And he’s going to come back again, as opposed to if you had taken the gig and blown the deadline and killed his chance of making the deadline. You might have never worked together again.
Steven: That sets up that whole thing that you were talking about, where you now have the trust level that you’re trying to establish with other writers. It’s way better to be honest about that than promising something you can’t deliver, and then you’ve kind of screwed yourself with that person in the future.
Carla: You play the long game, really.
I guess this is kind of along the lines of what you’re talking about. When you start the process, the creative process, and then you realize at some place, Scott, that it’s not going to work out creatively for whatever reason. It could be that you just asked somebody to sing a vocal; it could be that you’ve asked them to co-write, whatever capacity they are working in. Is it hard to just stop it and say, “Man, I love you, CK, but…”
Scott: I couldn’t say that to her.
But you know what I’m saying. Is it really hard? I would imagine that it’s tough to say to somebody that you have entrusted to work with you on a piece of work and it’s just not coming together, because there is just no meeting of the minds. Do you pull the ripcord and bail? Or do you finish the piece that you’re working on and go, “It’s just another song. There’s always going to be another one.”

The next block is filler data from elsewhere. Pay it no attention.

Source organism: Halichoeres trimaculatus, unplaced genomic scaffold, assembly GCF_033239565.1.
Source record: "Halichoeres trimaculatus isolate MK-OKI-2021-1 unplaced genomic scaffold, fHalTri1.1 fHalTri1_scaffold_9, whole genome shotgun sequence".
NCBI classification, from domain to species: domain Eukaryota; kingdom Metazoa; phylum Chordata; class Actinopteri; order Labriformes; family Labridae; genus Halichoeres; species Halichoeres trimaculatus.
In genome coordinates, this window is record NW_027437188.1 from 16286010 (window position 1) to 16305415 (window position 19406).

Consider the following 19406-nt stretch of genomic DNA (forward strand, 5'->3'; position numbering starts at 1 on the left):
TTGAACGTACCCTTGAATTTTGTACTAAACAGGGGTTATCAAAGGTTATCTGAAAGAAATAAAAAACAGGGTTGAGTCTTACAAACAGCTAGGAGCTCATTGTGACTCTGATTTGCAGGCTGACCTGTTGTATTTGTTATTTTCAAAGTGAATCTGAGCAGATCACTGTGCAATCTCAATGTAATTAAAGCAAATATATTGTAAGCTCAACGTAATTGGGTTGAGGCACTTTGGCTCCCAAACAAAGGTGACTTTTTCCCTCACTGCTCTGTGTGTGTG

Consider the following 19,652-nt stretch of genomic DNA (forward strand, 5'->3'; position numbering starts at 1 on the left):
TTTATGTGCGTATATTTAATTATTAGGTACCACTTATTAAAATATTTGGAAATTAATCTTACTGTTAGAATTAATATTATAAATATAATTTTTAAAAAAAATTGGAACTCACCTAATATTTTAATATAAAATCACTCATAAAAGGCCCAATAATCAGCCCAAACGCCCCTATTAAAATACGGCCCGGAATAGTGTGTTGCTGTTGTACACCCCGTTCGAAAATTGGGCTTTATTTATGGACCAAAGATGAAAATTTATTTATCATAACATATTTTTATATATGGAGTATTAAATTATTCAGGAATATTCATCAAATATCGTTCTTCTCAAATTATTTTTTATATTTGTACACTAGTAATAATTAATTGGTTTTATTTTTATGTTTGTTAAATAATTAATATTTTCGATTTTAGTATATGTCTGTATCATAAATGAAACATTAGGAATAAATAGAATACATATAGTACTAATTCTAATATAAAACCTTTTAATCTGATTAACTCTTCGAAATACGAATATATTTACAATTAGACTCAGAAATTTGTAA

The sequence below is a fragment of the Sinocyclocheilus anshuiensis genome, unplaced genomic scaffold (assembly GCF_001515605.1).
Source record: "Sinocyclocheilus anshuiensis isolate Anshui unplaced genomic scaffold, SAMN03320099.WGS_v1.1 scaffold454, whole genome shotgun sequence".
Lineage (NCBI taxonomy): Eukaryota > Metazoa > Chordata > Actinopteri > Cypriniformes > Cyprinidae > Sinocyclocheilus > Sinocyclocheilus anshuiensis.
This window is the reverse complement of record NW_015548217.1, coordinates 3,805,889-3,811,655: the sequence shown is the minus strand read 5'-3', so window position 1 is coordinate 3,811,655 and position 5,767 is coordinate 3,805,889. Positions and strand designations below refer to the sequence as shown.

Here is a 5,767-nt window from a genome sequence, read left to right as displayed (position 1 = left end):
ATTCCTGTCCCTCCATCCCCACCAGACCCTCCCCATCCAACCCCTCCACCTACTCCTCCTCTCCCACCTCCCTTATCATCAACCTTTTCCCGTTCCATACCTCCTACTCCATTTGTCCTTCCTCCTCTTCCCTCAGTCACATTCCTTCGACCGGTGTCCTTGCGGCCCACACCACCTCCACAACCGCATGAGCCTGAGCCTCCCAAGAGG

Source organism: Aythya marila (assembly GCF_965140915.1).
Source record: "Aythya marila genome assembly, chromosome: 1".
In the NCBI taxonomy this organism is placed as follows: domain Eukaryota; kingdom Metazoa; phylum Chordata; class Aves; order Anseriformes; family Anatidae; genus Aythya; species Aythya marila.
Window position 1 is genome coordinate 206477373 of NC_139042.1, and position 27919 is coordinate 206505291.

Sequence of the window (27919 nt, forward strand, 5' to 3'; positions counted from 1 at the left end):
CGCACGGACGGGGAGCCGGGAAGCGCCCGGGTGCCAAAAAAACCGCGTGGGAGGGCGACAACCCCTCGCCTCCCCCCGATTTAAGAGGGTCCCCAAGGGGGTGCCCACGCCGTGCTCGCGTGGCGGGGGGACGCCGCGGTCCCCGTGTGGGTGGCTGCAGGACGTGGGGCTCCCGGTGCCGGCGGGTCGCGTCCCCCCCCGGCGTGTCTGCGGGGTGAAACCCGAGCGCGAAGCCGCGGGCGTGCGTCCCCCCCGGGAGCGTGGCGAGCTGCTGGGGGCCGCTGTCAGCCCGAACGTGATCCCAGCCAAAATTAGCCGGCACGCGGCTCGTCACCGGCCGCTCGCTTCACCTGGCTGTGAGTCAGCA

Scott: It’s a bit of both. I mean, there’s a timing factor for every song, also. If it’s just bad, it’s bad. And if it’s bad, it doesn’t progress that far. I have a pile of works-in-progress, WIPs. They go into my WIP file, and then I’ll refer to that when looking for other things.
But the psychology part of it—the reason I am Dr. Scotty Love—is because I will scream and act like an idiot and an immature kid in my pillow. And then I’ll talk to FM [Scott’s frequent co-writer] and she’ll tell me what to say and I’ll say it.You have to try to be professional; you have to try to be fair with the situation that’s going on. Usually people know, and everybody has echoed the fact that there is something about TAXI’s [members being at a certain level], and we all know what we are supposed to be doing. Surprisingly enough… I’ve played with amazing musicians that just don’t have the concept of how to write a song... or record a song. They’re great on stage; they are great performers, but they just don’t get it. You can’t make those assumptions, but you can more realistically and freely [make those assumptions] within the TAXI community.
So they—your fellow members— kind of know that, also. I’ve never been in a position where somebody was jaw-droppingly surprised. And I am the same type of person who I would say, “This is my schedule. I’d love to give it a shot, but I can’t promise anything.”
I just want the audience to know that I didn’t talk to any of you guys before to tell you to plug this whole TAXI community thing or…
It’s true, though.
Well, I know it’s true. I just want them to know that you’re not shilling, that I didn’t ask you to… This is coming out of you…